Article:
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But the story of IBM’s downsizing provides an unusually detailed portrait of how a major American corporation systematically identified employees to coax or force out of work in their 40s, 50s and 60s, a time when many are still productive and need a paycheck, but face huge hurdles finding anything like comparable jobs.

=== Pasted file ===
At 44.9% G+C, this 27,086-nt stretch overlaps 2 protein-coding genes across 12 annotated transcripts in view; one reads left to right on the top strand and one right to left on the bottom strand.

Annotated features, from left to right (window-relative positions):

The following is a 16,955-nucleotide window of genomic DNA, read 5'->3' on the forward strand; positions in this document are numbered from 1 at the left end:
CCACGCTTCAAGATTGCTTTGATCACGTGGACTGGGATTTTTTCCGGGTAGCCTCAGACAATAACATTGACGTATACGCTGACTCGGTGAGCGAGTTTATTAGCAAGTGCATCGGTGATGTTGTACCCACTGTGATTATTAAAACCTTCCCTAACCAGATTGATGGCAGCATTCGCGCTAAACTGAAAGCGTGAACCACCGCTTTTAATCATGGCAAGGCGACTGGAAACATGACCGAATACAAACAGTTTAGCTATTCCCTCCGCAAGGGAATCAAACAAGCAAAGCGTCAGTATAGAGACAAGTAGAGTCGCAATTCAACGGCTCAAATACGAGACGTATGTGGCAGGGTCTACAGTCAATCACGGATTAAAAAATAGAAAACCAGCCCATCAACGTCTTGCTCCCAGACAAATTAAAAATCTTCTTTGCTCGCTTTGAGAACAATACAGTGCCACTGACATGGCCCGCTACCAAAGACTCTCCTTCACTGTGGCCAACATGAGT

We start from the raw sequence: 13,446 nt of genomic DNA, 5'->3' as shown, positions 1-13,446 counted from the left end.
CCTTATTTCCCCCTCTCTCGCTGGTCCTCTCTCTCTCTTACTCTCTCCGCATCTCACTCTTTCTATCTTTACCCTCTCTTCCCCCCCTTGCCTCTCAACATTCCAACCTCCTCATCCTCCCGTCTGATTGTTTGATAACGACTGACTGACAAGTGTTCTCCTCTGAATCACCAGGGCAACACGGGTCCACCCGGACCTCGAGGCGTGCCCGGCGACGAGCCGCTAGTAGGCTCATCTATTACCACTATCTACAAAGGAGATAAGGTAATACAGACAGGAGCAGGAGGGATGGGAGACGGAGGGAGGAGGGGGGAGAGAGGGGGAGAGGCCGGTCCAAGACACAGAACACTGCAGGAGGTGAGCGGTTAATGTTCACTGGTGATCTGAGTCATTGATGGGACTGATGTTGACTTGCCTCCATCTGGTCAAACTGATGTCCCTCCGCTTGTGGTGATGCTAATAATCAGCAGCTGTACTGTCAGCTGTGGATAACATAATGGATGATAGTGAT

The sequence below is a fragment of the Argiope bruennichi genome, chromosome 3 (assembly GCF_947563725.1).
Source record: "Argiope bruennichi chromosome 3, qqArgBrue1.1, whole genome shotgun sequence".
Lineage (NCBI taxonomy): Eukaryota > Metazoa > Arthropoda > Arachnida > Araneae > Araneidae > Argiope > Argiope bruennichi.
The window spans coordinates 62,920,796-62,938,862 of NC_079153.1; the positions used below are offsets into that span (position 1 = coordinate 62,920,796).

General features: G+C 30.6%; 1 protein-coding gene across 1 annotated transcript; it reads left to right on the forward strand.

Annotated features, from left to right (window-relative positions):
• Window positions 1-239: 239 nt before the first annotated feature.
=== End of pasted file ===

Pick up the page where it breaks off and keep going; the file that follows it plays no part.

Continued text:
Marjorie Madfis, at the time 57, was a New York-based digital marketing strategist and 17-year IBM employee when she and six other members of her nine-person team — all women in their 40s and 50s — were laid off in July 2013. Since her specialty was one that IBM had said it was expanding, she asked for a written explanation of why she was let go. Marjorie Madfis was among seven women in their 40s and 50s laid off from their IBM marketing team in White Plains, New York, in 2013. “The only explanation is our age.” Brian Paulson, also 57, a senior manager with 18 years at IBM, had been on the road for more than a year overseeing hundreds of workers across two continents as well as hitting his sales targets for new services, when he got a phone call in October 2015 telling him he was out.“If you’re over 55, forget about preparing for retirement,” he said in an interview.“You have to prepare for losing your job and burning through every cent you’ve saved just to get to retirement.” IBM’s latest actions aren’t anything like what most ex-employees with whom Pro Publica talked expected from their years of service, or what today’s young workers think awaits them — or are prepared to deal with — later in their careers.Our ability to do this is why we are the only tech company that has not only survived but thrived for more than 100 years.” With nearly 400,000 people worldwide, and tens of thousands still in the U. How it handles the shift from its veteran baby-boom workforce to younger generations will likely influence what other employers do.And the way it treats its experienced workers will eventually affect younger IBM employees as they too age.